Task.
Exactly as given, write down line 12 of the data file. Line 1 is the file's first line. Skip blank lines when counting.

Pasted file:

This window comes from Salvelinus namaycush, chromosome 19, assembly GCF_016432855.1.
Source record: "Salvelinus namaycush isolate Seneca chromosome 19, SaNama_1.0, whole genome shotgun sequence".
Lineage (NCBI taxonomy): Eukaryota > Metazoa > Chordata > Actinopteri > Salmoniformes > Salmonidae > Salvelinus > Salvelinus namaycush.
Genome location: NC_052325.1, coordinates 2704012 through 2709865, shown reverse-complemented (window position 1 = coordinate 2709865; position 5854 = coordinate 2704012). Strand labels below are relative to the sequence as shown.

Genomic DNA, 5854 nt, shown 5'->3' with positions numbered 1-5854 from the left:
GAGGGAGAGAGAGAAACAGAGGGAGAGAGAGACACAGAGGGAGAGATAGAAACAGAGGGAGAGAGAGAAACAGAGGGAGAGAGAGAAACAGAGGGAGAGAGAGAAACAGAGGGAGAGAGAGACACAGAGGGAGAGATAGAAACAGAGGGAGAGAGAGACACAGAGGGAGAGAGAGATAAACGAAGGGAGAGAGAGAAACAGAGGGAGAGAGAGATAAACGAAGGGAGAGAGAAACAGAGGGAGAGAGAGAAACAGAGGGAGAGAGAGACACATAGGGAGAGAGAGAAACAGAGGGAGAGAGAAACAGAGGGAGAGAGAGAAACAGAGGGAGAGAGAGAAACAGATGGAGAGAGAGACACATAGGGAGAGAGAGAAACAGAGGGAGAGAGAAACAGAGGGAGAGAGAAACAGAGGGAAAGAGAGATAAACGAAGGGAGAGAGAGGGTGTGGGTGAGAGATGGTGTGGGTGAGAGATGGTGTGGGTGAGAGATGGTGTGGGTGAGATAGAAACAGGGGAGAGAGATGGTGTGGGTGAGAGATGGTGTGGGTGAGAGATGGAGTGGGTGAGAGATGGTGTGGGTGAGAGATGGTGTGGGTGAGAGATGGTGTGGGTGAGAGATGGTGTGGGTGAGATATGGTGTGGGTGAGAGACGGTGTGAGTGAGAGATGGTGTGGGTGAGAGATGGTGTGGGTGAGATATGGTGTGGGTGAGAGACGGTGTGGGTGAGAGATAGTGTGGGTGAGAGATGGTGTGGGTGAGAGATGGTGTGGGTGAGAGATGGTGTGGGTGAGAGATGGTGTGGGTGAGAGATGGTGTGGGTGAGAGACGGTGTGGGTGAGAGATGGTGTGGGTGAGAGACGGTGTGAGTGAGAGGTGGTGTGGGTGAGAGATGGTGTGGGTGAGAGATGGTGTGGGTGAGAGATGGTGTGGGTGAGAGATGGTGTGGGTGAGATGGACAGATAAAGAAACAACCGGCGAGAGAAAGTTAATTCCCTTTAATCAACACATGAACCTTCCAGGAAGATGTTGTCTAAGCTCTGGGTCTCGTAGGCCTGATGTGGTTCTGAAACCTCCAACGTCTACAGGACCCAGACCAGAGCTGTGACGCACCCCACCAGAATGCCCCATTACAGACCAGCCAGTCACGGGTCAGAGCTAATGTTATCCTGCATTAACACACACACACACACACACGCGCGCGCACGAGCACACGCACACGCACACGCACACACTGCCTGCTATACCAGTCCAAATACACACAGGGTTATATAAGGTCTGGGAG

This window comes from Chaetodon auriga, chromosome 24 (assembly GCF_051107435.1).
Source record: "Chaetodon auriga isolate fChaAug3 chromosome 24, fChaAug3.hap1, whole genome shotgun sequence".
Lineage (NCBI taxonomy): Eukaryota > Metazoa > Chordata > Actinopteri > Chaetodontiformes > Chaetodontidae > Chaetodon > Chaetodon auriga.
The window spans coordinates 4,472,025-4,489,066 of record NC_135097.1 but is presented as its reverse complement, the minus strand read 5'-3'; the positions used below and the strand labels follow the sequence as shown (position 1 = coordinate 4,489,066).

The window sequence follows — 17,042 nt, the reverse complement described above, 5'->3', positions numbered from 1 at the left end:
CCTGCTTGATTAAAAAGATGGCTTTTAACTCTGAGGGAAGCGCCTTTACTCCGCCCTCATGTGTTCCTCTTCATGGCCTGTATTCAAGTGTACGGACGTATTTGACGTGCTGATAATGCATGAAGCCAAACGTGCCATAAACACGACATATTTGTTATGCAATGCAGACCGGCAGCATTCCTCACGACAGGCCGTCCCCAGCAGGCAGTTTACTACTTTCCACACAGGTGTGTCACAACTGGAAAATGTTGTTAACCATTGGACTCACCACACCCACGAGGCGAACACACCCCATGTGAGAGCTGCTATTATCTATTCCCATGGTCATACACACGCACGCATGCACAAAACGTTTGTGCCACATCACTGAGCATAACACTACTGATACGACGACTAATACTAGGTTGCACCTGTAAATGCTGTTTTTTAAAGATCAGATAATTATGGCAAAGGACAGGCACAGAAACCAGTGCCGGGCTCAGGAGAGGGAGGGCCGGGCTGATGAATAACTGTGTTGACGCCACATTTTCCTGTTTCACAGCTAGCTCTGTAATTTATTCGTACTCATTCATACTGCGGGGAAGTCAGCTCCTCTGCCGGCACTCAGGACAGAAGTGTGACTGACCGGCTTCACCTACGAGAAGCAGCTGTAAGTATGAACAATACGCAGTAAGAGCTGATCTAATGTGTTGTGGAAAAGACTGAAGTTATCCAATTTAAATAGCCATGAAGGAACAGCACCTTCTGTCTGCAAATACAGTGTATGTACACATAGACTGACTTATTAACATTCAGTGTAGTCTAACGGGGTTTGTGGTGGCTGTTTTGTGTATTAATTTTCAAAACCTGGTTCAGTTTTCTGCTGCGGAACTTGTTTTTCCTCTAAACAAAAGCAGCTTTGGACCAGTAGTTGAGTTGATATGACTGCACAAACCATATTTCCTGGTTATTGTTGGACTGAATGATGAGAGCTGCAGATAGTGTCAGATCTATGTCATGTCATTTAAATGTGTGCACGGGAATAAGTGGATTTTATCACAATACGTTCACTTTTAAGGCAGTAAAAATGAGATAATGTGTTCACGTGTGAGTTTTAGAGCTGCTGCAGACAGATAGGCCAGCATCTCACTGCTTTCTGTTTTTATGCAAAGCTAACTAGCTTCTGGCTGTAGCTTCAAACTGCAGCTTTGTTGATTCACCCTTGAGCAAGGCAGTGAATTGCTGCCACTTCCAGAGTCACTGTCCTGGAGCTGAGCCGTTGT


CCTGCTTGATTAAAAAGATGGCTTTTAACTCTGAGGGAAGCGCCTTTACTCCGCCCTCATGTGTTCCTCTTCATGGCCTGTATTCAAGTGTACGGACGTATTTGACGTGCTGATAATGCATGAAGCCAAACGTGCCATAAACACGACATATTTGTTATGCAATGCAGACCGGCAGCATTCCTCACGACAGGCCGTCCCCAGCAGGCAGTTTACTACTTTCCACACAGGTGTGTCACAACTGGAAAATGTTGTTAACCATTGGACTCACCACACCCACGAGGCGAACACACCCCATGTGAGAGCTGCTATTATCTATTCCCATGGTCATACACACGCACGCATGCACAAAACGTTTGTGCCACATCACTGAGCATAACACTACTGATACGACGACTAATACTAGGTTGCACCTGTAAATGCTGTTTTTTAAAGATCAGATAATTATGGCAAAGGACAGGCACAGAAACCAGTGCCGGGCTCAGGAGAGGGAGGGCCGGGCTGATGAATAACTGTGTTGACGCCACATTTTCCTGTTTCACAGCTAGCTCTGTAATTTATTCGTACTCATTCATACTGCGGGGAAGTCAGCTCCTCTGCCGGCACTCAGGACAGAAGTGTGACTGACCGGCTTCACCTACGAGAAGCAGCTGTAAGTATGAACAATACGCAGTAAGAGCTGATCTAATGTGTTGTGGAAAAGACTGAAGTTATCCAATTTAAATAGCCATGAAGGAACAGCACCTTCTGTCTGCAAATACAGTGTATGTACACATAGACTGACTTATTAACATTCAGTGTAGTCTAACGGGGTTTGTGGTGGCTGTTTTGTGTATTAATTTTCAAAACCTGGTTCAGTTTTCTGCTGCGGAACTTGTTTTTCCTCTAAACAAAAGCAGCTTTGGACCAGTAGTTGAGTTGATATGACTGCACAAACCATATTTCCTGGTTATTGTTGGACTGAATGATGAGAGCTGCAGATAGTGTCAGATCTATGTCATGTCATTTAAATGTGTGCACGGGAATAAGTGGATTTTATCACAATACGTTCACTTTTAAGGCAGTAAAAATGAGATAATGTGTTCACGTGTGAGTTTTAGAGCTGCTGCAGACAGATAGGCCAGCATCTCACTGCTTTCTGTTTTTATGCAAAGCTAACTAGCTTCTGGCTGTAGCTTCAAACTGCAGCTTTGTTGATTCACCCTTGAGCAAGGCAGTGAATTGCTGCCACTTCCAGAGTCACTGTCCTGGAGCTGAGCCGTTGT